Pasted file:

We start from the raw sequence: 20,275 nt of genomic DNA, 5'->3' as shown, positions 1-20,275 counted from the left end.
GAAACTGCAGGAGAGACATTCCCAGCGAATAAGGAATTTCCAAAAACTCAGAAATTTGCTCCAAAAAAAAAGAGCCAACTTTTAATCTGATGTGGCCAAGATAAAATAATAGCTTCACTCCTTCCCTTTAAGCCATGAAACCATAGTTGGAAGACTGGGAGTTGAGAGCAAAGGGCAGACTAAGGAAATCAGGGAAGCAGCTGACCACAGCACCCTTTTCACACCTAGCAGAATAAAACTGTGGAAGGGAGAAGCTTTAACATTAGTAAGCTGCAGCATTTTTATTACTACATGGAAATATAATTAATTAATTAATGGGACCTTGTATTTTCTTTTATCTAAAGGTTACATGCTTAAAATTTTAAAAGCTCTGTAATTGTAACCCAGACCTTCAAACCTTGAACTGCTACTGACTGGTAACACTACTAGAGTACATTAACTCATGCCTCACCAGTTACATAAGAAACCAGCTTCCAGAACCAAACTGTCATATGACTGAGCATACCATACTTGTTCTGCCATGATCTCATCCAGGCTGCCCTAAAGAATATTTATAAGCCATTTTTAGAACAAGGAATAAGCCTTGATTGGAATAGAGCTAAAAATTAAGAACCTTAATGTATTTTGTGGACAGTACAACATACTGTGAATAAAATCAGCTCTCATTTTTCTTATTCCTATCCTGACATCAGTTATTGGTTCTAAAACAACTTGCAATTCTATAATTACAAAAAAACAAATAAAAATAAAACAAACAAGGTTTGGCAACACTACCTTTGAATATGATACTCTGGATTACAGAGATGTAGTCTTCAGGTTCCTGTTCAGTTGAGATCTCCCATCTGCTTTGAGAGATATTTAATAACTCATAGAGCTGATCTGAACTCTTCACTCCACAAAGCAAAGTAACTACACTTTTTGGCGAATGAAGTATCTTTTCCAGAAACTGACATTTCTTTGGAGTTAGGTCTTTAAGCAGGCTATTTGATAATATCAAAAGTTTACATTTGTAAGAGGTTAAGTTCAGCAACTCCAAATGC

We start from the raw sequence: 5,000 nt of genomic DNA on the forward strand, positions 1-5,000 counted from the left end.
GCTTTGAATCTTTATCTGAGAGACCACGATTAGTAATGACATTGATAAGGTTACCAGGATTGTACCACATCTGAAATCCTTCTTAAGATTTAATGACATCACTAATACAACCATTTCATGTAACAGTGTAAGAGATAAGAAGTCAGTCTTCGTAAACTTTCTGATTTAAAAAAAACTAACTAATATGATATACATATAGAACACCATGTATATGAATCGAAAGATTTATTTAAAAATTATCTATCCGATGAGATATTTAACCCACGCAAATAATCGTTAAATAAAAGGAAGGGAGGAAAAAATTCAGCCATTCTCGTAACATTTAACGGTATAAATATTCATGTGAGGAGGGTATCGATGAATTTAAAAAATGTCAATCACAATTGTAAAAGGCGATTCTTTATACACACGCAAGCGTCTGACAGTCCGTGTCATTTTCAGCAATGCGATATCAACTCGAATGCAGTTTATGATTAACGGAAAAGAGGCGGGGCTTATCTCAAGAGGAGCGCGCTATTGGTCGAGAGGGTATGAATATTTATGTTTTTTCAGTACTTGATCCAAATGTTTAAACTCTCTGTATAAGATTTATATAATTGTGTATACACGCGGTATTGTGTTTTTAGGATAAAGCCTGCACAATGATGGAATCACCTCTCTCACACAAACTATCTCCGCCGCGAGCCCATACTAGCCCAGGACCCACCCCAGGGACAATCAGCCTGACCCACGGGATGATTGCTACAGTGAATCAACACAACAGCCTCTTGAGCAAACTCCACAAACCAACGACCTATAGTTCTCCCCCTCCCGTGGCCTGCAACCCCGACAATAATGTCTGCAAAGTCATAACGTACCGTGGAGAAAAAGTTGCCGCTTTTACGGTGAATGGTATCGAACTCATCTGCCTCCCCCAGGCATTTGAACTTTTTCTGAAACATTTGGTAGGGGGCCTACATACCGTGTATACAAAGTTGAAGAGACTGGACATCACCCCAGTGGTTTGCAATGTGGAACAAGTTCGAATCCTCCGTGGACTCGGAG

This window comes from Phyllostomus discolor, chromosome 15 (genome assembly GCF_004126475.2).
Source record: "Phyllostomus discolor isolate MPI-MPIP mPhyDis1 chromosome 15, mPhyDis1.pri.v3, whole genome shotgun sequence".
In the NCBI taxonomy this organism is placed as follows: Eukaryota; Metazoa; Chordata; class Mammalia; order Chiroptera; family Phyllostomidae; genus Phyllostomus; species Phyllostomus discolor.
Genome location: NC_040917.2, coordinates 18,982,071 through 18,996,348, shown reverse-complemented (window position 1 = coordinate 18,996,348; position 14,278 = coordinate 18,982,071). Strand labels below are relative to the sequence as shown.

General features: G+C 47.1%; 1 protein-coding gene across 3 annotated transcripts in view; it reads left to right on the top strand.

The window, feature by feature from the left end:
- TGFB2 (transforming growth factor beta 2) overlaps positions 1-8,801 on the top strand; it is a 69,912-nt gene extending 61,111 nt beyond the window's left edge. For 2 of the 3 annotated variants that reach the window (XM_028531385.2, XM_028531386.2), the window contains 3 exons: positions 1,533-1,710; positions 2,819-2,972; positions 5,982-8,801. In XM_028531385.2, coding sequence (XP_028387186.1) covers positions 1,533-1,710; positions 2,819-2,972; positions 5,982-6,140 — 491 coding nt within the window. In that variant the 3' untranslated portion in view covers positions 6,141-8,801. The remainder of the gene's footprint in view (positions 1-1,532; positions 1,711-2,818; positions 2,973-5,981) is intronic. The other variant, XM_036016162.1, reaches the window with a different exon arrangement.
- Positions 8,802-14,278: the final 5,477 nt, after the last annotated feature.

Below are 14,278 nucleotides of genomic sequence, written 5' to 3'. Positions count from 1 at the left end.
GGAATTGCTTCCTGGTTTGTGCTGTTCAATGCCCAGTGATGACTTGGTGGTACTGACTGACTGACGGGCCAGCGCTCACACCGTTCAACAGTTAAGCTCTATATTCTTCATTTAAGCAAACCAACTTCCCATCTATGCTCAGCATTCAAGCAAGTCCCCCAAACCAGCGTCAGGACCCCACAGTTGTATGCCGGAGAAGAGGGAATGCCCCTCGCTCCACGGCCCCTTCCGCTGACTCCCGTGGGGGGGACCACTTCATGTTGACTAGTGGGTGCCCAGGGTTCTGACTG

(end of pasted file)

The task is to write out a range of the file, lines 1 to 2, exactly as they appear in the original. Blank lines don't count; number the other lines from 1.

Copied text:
We start from the raw sequence: 20,275 nt of genomic DNA, 5'->3' as shown, positions 1-20,275 counted from the left end.
GAAACTGCAGGAGAGACATTCCCAGCGAATAAGGAATTTCCAAAAACTCAGAAATTTGCTCCAAAAAAAAAGAGCCAACTTTTAATCTGATGTGGCCAAGATAAAATAATAGCTTCACTCCTTCCCTTTAAGCCATGAAACCATAGTTGGAAGACTGGGAGTTGAGAGCAAAGGGCAGACTAAGGAAATCAGGGAAGCAGCTGACCACAGCACCCTTTTCACACCTAGCAGAATAAAACTGTGGAAGGGAGAAGCTTTAACATTAGTAAGCTGCAGCATTTTTATTACTACATGGAAATATAATTAATTAATTAATGGGACCTTGTATTTTCTTTTATCTAAAGGTTACATGCTTAAAATTTTAAAAGCTCTGTAATTGTAACCCAGACCTTCAAACCTTGAACTGCTACTGACTGGTAACACTACTAGAGTACATTAACTCATGCCTCACCAGTTACATAAGAAACCAGCTTCCAGAACCAAACTGTCATATGACTGAGCATACCATACTTGTTCTGCCATGATCTCATCCAGGCTGCCCTAAAGAATATTTATAAGCCATTTTTAGAACAAGGAATAAGCCTTGATTGGAATAGAGCTAAAAATTAAGAACCTTAATGTATTTTGTGGACAGTACAACATACTGTGAATAAAATCAGCTCTCATTTTTCTTATTCCTATCCTGACATCAGTTATTGGTTCTAAAACAACTTGCAATTCTATAATTACAAAAAAACAAATAAAAATAAAACAAACAAGGTTTGGCAACACTACCTTTGAATATGATACTCTGGATTACAGAGATGTAGTCTTCAGGTTCCTGTTCAGTTGAGATCTCCCATCTGCTTTGAGAGATATTTAATAACTCATAGAGCTGATCTGAACTCTTCACTCCACAAAGCAAAGTAACTACACTTTTTGGCGAATGAAGTATCTTTTCCAGAAACTGACATTTCTTTGGAGTTAGGTCTTTAAGCAGGCTATTTGATAATATCAAAAGTTTACATTTGTAAGAGGTTAAGTTCAGCAACTCCAAATGC